Max Payne opens on friday

Max Payne

So Max Payne opens on cinemas on friday in Norway, and I bought a ticket (of course). I live a couple of hundred meters away from the largest THX cinema in the world, and it’ll be the perfect place to see it.

I’ve never ever before been looking forward to a movie based on a game license, but this time around I cant wait to see it. Let’s just hope it’s good, and doesn’t stray too far away from the games. The trailer suggests that they did find the right atmosphere, but also that they might have included a story element that doesn’t belong (the valkyries).

In the games Valkyrie was a drug, but in the trailer they are mythological creatures, which has worried fans. I still think – and hope – that it just portrays what’s going on in Max’s head, a symbol of the effects of the drug or something similar.

Yes, I do realize I sound like a fanboy.

Half-Life 2: Episode 3 will star…

SPOILER ALERT (Half-Life 2: Episode 2)!

Kikizo has published an interview with Valve’s Doug Lombardi, where he gives a small hint about Episode 3.

Kikizo: When are we going to start to hear about Episode Three? Because the gaps seem to be quite long based on the first couple of episodes.
Lombardi: Yeah, the next time you play as Gordon will be longer than the distance between HL2 to Ep1, and Ep1 to Ep2.
Kikizo: Won’t you announce or show anything on Episode 3 this year?
Lombardi: We may at the very end of the year.

It seems like he’s saying that we won’t play Gordon this time around. Rock Paper Shotgun suggests that we might play Dog (Alyx’s robot pet), but it seems to me like it’ll be Alyx herself.

As you know, (and if you don’t, here comes the spoiler) Episode 2 ended with Alyx’s father getting killed before her eyes. I predict that Episode 3 will be a dark tale of Alyx’s revenge.

And I look forward to it.

Through the noise

Here comes a new batch of articles, blog posts and rants that survived through the noise of the tubes.

It’s not a game

Games

Moving pictures, or the motion picture, was invented in the second half of the 19th century. Since then we’ve gotten as diverse uses of this technology as movies, sitcoms, debates, news shows etc. Even though the underlaying technology is the same, we’d never dream of using one word to describe all these very different expressions.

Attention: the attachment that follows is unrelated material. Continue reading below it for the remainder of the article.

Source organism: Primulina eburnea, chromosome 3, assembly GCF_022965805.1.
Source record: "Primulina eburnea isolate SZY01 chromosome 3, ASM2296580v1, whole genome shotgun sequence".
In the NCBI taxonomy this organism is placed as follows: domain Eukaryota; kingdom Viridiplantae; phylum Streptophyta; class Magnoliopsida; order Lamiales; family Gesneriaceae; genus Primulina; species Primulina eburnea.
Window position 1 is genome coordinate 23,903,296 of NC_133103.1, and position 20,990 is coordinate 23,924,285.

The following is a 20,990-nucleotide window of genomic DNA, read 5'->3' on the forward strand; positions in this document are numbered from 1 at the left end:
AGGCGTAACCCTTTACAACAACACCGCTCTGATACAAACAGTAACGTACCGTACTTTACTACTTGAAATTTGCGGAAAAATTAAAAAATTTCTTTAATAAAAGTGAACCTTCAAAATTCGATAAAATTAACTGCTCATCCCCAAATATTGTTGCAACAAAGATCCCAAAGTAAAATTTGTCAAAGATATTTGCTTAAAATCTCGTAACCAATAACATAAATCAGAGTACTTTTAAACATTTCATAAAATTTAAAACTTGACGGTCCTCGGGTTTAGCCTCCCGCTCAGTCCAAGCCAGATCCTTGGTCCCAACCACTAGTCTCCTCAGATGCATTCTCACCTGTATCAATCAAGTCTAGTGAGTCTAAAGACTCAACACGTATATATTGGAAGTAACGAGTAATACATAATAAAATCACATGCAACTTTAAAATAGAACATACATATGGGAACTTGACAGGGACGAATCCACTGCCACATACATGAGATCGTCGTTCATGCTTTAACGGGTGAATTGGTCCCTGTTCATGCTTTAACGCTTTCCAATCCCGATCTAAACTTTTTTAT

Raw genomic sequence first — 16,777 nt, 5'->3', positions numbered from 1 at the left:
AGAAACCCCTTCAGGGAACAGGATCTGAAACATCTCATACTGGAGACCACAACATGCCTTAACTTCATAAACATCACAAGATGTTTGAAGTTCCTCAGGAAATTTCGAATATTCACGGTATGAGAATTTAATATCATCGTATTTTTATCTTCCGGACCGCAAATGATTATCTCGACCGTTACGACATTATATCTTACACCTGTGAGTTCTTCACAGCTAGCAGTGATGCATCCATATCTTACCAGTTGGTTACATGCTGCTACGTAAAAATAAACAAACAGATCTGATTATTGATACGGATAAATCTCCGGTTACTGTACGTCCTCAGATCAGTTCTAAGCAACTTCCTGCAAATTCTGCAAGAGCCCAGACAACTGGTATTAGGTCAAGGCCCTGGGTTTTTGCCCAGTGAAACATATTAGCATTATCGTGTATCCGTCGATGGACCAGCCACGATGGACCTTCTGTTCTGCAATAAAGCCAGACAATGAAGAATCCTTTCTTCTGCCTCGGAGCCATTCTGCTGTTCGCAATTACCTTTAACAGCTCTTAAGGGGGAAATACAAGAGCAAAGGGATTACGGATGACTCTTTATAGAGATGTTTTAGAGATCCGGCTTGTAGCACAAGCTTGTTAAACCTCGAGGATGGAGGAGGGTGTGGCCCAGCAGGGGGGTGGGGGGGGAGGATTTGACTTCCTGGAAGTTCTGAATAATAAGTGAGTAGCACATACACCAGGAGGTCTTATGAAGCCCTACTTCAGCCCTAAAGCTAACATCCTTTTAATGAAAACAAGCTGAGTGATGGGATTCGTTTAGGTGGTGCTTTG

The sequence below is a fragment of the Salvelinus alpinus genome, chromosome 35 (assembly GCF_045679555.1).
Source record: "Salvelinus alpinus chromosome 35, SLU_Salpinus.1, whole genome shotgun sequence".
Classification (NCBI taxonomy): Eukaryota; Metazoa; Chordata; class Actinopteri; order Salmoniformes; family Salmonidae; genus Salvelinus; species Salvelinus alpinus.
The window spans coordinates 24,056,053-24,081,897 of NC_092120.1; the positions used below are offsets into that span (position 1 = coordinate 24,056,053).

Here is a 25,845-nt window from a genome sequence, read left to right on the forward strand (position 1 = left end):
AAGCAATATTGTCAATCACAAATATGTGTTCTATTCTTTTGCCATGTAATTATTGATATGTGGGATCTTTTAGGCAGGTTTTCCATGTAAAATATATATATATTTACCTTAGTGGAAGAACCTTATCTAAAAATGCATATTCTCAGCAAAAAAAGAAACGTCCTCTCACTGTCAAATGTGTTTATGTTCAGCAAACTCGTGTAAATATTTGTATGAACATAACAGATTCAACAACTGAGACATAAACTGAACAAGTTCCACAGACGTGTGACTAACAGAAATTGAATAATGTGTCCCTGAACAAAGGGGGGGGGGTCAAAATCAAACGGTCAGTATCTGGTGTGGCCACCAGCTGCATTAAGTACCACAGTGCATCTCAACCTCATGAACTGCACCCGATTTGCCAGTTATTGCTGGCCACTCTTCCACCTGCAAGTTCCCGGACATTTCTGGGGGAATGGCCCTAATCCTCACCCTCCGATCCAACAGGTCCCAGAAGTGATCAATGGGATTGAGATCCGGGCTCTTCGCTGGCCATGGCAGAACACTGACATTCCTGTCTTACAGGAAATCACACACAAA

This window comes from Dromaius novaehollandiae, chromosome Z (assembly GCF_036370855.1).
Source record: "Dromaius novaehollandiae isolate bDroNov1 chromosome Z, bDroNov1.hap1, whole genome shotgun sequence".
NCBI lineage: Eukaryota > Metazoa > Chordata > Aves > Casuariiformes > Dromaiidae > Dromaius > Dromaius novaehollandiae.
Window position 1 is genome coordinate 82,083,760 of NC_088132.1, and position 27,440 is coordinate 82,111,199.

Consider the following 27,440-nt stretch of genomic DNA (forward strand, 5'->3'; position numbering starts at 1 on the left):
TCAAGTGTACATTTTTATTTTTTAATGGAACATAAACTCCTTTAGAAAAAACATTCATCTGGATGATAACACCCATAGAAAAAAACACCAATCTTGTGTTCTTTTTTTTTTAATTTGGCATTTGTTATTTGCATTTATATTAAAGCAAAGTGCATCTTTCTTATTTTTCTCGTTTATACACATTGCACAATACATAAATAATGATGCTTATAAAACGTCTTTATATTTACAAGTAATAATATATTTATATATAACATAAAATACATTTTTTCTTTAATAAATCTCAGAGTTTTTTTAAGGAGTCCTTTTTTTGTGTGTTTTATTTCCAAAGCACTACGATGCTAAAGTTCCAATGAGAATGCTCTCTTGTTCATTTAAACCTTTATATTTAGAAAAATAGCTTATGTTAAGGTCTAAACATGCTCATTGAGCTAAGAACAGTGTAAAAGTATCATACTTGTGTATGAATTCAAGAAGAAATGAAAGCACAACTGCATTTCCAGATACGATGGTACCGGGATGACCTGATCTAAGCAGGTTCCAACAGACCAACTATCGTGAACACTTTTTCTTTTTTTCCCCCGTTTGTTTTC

Interactive entertainment was invented during the 20th century. As the decades have passed, the medium has evolved into many different forms. We have multiplayer action titles, interactive dramas, puzzles, family games, etc. Even though the underlaying technology is the same, we’d never dream of using one word to… wait a minute!

When the industry was young and not as multifaceted, the word “games” sufficed. But I think we’ve gotten to a point now where we have outgrown the term. No longer are “gamers” unified by a nerdy fascination for the medium itself, with all its products. We’ve opened the flood gates to new audiences, all expecting very different things.

Just like someone who watched every episode of Friends doesn’t necessarily wait for Michael Moore’s next documentary, someone who followed Zoë’s journey in Dreamfall might not want to sit down with a plastic toy guitar to play Guitar Hero. With such a diverse medium as interactive entertainment has become, the term “games” fails in actually describing what it encompasses, and becomes a blunt tool for both professionals and consumers.

Isn’t it also the case that many titles defined as games simply aren’t? While I’ll happily call Buzz and Peggle games, I’m less sure about titles like Fahrenheit or Call of Duty 4. Are they games, or are they something more? Let’s try to come up with a definition.

“A game is an entertaining activity performed according to a set of rules to reach a goal.”

In CoD4, when I’m fighting in the streets of a middle eastern city to save a friend from a downed Black Hawk helicopter, that’s an experience. Yes, it has rules, but they are transparent and recieve very little focus from me. They are simply there to generate the experience, enabling the interactive narrative which I am exploring.

Game? I think not.

More importantly, I fear that the term “games” limit the designers and directors of the industry. The traditional meaning of the word, and all the baggage it carries since Pong, probably makes it harder for visionary ideas to break through. Our legacy controls the expectations of consumers, the demands of publishers and the work of designers.

So if you’re ever in a discussion about game design and are confronted with “that’s not what games are about”, just answer “exactly”.